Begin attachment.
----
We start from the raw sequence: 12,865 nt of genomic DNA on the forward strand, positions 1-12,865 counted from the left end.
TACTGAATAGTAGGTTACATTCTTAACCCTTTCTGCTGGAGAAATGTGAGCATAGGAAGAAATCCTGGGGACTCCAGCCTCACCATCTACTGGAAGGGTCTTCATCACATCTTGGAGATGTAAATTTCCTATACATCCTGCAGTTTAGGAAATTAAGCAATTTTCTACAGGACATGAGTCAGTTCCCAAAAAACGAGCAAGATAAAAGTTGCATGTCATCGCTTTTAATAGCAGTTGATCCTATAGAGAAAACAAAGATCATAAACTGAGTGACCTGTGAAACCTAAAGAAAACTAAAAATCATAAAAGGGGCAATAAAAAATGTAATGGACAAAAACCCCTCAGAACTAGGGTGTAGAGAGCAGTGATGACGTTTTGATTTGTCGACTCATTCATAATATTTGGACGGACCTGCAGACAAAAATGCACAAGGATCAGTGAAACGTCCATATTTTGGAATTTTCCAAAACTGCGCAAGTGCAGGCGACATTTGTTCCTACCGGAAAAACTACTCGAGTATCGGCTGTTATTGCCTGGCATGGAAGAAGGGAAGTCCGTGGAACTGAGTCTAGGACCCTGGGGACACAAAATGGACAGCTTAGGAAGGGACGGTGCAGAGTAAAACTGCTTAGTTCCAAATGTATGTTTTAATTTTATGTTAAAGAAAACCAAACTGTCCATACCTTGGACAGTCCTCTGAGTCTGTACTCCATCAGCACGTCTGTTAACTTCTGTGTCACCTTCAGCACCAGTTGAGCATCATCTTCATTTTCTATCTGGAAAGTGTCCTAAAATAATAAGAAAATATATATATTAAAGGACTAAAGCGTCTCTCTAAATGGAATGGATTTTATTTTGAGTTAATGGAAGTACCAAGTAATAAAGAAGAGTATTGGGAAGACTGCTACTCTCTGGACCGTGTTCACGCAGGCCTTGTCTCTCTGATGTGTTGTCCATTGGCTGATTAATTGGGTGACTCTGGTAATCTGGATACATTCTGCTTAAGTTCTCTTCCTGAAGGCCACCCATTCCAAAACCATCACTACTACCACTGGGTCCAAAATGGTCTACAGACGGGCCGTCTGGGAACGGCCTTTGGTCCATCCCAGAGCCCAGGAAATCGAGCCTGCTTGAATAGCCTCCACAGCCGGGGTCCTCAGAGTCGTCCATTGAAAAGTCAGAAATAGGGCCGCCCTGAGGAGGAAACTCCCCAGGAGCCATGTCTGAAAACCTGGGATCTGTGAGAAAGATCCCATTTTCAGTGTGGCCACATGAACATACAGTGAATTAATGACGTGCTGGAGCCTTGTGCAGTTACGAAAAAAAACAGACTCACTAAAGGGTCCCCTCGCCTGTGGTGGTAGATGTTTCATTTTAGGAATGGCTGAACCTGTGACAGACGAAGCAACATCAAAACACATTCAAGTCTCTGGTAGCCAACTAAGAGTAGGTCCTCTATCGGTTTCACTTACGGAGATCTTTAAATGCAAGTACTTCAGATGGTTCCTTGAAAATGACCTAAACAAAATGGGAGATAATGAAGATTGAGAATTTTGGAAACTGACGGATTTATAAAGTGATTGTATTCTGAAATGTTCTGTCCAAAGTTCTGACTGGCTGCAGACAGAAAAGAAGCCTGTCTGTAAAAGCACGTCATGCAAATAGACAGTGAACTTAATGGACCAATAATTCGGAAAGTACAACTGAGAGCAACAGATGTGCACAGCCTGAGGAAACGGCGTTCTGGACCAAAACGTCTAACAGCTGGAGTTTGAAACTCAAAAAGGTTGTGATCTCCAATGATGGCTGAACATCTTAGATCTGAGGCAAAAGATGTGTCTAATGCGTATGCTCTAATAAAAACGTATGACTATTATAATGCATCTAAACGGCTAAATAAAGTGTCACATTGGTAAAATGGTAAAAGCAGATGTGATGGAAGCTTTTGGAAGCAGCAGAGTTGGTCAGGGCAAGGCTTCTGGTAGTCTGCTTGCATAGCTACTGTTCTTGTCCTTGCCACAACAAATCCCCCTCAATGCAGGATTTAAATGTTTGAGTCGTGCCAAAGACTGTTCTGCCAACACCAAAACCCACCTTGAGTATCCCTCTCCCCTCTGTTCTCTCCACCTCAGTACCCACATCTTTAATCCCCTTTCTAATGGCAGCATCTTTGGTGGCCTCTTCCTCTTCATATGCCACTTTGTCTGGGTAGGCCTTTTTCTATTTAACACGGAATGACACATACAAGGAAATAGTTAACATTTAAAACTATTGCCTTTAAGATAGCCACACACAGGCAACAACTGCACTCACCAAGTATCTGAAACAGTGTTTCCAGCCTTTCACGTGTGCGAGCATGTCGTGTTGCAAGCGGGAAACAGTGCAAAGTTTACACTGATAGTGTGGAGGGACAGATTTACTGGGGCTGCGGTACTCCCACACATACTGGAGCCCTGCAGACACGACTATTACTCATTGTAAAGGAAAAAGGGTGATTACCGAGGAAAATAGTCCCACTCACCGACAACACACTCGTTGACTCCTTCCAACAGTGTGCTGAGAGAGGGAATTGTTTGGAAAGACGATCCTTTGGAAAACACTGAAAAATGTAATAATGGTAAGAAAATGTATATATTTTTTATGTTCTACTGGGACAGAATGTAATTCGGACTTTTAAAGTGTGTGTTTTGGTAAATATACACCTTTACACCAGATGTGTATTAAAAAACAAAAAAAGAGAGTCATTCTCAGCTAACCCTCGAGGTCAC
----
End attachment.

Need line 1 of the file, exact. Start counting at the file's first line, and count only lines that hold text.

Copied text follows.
We start from the raw sequence: 12,865 nt of genomic DNA on the forward strand, positions 1-12,865 counted from the left end.